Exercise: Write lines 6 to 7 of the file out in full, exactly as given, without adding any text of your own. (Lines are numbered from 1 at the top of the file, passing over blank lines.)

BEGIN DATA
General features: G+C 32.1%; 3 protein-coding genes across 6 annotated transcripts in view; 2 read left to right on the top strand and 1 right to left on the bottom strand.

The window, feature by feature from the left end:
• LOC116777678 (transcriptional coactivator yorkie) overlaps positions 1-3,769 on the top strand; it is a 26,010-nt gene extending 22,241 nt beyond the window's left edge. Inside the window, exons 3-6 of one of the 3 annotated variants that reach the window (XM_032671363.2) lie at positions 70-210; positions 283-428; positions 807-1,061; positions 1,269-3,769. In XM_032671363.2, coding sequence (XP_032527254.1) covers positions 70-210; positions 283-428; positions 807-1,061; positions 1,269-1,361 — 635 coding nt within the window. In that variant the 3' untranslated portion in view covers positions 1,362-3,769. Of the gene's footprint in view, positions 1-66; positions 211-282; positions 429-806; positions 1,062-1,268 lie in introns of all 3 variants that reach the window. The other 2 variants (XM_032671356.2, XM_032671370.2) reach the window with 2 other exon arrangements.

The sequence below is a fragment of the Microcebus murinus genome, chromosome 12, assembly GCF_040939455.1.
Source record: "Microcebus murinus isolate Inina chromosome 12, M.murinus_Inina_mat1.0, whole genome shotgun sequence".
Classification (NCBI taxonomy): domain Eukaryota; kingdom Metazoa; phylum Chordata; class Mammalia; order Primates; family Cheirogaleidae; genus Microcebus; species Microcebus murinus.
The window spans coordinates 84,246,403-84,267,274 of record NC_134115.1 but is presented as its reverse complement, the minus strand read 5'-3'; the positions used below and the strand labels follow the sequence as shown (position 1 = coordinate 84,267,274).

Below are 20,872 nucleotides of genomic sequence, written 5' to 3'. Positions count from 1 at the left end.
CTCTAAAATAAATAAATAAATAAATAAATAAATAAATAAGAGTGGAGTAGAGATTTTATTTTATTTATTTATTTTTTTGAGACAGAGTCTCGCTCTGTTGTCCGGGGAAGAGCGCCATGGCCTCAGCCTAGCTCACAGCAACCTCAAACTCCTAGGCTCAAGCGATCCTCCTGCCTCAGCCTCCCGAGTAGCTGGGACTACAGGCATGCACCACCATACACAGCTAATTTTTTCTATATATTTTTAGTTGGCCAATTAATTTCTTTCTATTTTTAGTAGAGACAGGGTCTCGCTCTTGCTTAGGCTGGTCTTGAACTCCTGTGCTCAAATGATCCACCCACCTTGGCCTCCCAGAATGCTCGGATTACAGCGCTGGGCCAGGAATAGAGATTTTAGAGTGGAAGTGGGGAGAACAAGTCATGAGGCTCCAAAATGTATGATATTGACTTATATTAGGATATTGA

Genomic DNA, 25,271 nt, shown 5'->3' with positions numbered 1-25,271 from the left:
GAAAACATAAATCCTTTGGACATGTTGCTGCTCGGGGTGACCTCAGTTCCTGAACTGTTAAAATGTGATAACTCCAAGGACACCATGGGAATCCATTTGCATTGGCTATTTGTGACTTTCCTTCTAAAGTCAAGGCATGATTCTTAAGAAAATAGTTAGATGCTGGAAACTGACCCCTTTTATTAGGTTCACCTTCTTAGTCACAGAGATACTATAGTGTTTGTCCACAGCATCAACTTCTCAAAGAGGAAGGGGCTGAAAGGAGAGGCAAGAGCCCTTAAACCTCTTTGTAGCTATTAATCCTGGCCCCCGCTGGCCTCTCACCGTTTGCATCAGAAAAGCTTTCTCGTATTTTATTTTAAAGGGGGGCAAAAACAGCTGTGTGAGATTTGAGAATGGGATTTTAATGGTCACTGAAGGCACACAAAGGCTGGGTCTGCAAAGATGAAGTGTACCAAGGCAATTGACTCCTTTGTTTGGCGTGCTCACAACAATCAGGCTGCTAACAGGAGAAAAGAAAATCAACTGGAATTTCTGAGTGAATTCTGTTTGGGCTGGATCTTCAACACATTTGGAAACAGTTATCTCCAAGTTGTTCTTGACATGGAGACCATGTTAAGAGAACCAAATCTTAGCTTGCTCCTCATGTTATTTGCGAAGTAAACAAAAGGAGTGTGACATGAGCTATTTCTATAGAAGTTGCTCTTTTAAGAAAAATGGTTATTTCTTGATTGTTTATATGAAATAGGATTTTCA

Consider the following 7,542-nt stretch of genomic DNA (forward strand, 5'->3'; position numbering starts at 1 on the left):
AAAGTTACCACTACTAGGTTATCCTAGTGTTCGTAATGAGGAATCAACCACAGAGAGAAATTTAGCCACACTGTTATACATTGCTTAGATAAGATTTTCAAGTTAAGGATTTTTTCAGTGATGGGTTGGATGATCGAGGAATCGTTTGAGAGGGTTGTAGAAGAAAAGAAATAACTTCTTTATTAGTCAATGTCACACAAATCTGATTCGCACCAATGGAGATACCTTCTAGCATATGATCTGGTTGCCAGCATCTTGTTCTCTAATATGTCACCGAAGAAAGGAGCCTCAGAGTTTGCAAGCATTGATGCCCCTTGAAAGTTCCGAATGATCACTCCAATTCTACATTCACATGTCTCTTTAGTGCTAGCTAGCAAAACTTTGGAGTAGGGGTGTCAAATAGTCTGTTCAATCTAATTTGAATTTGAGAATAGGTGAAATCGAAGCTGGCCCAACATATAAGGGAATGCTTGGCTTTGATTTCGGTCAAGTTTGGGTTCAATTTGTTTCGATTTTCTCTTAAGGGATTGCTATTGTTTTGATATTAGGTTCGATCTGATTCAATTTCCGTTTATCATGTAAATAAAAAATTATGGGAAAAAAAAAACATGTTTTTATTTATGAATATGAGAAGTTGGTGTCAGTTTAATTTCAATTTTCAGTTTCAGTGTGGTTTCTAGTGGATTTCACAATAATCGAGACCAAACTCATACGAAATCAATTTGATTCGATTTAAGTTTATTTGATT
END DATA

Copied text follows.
Classification (NCBI taxonomy): domain Eukaryota; kingdom Metazoa; phylum Chordata; class Mammalia; order Primates; family Cheirogaleidae; genus Microcebus; species Microcebus murinus.
The window spans coordinates 84,246,403-84,267,274 of record NC_134115.1 but is presented as its reverse complement, the minus strand read 5'-3'; the positions used below and the strand labels follow the sequence as shown (position 1 = coordinate 84,267,274).